Monday 3rd December is “International Day of People with Disabilities”. In recognition, my employer asked for five people to share their story. One person a day will have their story featured on our local intranet in the Diversity and Inclusion pages.
Although I have previously written that I didn’t want my “This Is Me” story to be about my condition, I’m still up for raising awareness in any way that I can. So I found myself putting my name in the hat. I suggested I wrote something that would help people when it comes to supporting a friend or colleague who has an invisible condition. I know so many people have just not known what to say or do – before I had MS, I WAS that person.
Here’s what will be being shared on our company intranet at some point next week…
“Back in January of this year, I was diagnosed with relapsing-remitting MS (multiple sclerosis). It was a shock and bittersweet all at the same time. After years of having odd little bodily quirks, I could finally explain them all. Despite such a harsh diagnosis, my future prognosis isn’t bad. I have had the first of two rounds of a mild form of chemotherapy which reboots my immune system. All being well, it will stop my disability from progressing further. I’m due my second round in June next year. What this means is that whilst my condition won’t get worse, I still suffer with those quirks I mentioned. My mind goes blank mid-conversation sometimes. I get pain in my ankle, wrist and thigh when it’s cold. I have a numb tingling sensation in my legs and I’m often fatigued. Some days though, they’re non-existent. On others, it will be all I can think about.
Adjusting to being diagnosed with an invisible illness can be really tough. I certainly have bad days, but with the help of amazing family and friends it’s a whole lot easier. If you know someone with an invisible illness, you can help too. The problem is, sometimes it’s difficult to know what to say or do. So here are my top tips for supporting them!
1. Ask about it
If someone confides in you that they have a condition, they’re giving you a licence to talk about it. Thank them for being open and then ask them how it affects them. It means a lot when someone asks questions to understand the condition more, rather than just trying to avoid the subject. Find out from them what they need from you to help them day to day. Chances are they don’t want to be treated any differently, but there might be something that you can do to make their day easier.
2. Check in with them
I go totally off grid when I’m struggling to cope with my condition. I become withdrawn and you won’t hear from me for days. At some point, someone will notice that this is a bit out of character for me and check in. I’ll admit that I’ve not been ok and they’ll tell me that they are always there for me if I need to have a moan or sound off. Thing is, when you’re in that space, it doesn’t always occur to you to do that. So make sure you drop your friend a regular text to let them know you’re thinking of them.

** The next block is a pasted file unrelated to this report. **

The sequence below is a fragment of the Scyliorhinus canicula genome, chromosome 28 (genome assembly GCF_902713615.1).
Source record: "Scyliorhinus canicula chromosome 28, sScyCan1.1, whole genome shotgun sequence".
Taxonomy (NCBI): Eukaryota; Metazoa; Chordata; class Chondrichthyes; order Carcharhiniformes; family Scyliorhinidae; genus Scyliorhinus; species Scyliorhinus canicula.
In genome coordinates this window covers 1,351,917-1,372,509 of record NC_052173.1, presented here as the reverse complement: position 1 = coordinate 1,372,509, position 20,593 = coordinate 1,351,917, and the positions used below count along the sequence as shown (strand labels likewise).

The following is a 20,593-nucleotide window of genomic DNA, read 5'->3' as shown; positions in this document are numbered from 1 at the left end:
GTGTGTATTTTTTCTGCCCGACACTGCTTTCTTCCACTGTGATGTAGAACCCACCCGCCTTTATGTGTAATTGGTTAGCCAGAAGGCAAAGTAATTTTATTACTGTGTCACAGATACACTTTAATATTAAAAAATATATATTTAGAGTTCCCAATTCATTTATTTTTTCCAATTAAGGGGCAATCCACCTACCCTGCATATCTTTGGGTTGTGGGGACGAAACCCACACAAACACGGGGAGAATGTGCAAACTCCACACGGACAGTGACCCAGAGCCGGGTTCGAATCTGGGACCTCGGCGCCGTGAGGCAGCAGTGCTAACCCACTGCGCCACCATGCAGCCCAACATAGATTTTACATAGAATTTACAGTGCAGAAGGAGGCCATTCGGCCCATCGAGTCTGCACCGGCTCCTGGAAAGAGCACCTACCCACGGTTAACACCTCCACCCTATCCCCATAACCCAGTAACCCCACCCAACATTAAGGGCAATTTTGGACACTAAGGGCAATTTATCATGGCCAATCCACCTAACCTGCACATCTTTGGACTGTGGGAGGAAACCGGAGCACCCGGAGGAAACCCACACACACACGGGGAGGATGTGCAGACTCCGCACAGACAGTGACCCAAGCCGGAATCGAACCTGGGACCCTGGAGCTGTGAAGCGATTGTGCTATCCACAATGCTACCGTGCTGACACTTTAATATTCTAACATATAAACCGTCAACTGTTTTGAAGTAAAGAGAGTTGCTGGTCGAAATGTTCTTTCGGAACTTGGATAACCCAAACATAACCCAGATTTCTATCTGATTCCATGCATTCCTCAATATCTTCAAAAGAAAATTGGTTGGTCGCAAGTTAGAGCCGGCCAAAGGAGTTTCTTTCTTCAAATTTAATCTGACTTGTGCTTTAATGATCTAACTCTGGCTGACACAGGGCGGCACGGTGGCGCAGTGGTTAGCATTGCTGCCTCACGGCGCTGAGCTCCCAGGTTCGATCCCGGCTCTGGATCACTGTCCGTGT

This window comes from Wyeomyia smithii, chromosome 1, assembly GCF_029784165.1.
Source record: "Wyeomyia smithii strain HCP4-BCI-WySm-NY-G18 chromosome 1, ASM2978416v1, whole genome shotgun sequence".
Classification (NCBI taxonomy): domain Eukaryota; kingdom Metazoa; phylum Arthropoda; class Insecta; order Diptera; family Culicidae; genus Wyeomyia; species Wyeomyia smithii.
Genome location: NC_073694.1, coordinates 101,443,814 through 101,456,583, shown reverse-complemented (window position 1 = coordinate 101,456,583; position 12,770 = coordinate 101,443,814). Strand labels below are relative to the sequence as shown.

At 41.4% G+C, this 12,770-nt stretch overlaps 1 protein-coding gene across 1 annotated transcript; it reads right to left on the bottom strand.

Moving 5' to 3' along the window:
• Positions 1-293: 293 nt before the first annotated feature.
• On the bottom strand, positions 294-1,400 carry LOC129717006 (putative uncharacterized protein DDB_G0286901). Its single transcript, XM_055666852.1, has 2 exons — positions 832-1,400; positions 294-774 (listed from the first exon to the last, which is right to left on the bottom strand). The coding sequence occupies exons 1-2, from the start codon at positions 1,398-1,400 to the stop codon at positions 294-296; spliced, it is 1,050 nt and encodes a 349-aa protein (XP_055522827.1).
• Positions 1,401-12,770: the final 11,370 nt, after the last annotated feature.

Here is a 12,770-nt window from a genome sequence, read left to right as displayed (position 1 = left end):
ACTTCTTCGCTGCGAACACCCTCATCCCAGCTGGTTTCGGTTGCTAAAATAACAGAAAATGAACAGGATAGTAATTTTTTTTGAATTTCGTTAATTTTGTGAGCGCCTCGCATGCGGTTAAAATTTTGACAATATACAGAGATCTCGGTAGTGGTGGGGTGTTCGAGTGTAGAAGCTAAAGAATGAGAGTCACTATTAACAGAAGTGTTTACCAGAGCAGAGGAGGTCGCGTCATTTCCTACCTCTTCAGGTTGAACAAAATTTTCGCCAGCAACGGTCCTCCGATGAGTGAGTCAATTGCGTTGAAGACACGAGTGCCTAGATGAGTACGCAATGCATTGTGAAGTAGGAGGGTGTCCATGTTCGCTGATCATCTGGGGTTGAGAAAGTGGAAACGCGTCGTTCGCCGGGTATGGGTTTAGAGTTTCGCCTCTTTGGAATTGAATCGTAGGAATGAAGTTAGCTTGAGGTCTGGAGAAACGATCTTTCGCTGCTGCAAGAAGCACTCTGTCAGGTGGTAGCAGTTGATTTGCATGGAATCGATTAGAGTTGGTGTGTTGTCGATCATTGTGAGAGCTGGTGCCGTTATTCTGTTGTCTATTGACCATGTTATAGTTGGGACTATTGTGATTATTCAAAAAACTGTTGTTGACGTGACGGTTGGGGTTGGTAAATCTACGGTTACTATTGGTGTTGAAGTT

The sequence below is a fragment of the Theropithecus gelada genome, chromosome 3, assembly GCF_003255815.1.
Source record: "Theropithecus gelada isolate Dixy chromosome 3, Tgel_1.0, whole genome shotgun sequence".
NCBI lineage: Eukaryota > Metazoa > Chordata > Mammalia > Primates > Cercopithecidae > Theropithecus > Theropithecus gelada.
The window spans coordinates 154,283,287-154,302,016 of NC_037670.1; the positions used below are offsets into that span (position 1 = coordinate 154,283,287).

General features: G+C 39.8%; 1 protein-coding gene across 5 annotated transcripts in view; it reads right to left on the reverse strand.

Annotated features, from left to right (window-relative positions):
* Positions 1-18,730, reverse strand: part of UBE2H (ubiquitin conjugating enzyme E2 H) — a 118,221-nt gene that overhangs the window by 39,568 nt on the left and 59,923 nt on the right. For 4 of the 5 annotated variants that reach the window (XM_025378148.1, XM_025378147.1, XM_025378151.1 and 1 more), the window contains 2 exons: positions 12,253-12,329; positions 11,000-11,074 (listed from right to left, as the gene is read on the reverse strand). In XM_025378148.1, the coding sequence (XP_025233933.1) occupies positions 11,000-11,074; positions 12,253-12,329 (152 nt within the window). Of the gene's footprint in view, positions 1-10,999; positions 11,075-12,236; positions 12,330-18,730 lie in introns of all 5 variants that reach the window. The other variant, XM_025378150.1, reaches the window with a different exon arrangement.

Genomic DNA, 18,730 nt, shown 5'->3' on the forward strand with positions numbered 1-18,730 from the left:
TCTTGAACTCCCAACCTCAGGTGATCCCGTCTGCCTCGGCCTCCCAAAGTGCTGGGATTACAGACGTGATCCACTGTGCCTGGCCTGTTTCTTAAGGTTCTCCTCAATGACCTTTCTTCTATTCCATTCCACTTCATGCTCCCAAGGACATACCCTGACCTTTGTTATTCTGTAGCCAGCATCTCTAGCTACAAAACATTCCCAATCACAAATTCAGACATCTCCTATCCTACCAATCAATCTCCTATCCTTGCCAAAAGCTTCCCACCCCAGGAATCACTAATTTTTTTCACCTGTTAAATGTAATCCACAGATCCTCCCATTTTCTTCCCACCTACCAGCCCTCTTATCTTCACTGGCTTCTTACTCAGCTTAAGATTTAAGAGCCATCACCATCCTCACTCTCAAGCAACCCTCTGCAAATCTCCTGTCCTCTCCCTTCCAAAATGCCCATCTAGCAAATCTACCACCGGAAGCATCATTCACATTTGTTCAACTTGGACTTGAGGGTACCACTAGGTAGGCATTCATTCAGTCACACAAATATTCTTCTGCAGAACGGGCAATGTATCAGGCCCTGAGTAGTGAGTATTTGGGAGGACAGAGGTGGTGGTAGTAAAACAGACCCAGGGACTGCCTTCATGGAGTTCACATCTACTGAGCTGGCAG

3. Cut them some slack
It’s typical that someone with a chronic condition suffers with some degree of fatigue. That means that even the best laid plans can go wrong if they’re just too tired to function. Be forgiving if they’ve cancelled that night out for the third time in a row. In work, you might catch them yawning a lot. Go easy on them, it’s not personal.
4. Don’t make assumptions
Every day with a chronic condition is different. Some days you can take on the world and on others you can’t get out of bed. Then there are the days in between. Avoid making assumptions about what your friend, colleague or family member can do. Don’t stop letting them make their own choices and keep on inviting them to social occasions. Sometimes they will accept and other times they might politely decline. But they will always be grateful that you have continued to let them make their own choices.
5. You don’t have to find a solution
With all the best intention in the world, we want to solve people’s problems. But if the top doctors can’t find a cure for the condition, it’s unlikely that you’ll be able to provide a solution yourself. If they want you to give a solution, they’ll ask for your opinion.
Ultimately, the best think you can do is make sure that person feels loved and cared for. They need to still feel like a person, and sometimes the best way of doing that is doing absolutely nothing differently. Find out what you can do to support them but the key is to take their lead. Nobody with a chronic condition will manage day to day in the same way. The only way to find out, is to ask.”